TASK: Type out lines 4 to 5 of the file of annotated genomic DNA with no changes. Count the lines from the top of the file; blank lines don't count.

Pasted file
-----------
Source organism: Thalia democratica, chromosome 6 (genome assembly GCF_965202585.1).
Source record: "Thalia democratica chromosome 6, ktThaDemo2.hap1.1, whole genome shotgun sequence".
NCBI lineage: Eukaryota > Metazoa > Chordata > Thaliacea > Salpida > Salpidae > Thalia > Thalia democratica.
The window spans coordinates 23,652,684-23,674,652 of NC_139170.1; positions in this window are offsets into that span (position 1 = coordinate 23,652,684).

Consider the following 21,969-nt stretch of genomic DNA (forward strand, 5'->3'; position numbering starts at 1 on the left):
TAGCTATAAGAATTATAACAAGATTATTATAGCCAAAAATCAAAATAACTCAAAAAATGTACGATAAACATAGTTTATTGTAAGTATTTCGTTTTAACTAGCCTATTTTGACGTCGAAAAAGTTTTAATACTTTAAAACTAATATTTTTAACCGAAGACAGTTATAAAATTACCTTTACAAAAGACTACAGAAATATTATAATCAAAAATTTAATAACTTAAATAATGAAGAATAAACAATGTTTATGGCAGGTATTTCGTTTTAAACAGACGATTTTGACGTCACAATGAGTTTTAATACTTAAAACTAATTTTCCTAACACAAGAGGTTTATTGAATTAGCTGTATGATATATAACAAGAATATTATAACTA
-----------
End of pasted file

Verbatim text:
The window spans coordinates 23,652,684-23,674,652 of NC_139170.1; positions in this window are offsets into that span (position 1 = coordinate 23,652,684).

Consider the following 21,969-nt stretch of genomic DNA (forward strand, 5'->3'; position numbering starts at 1 on the left):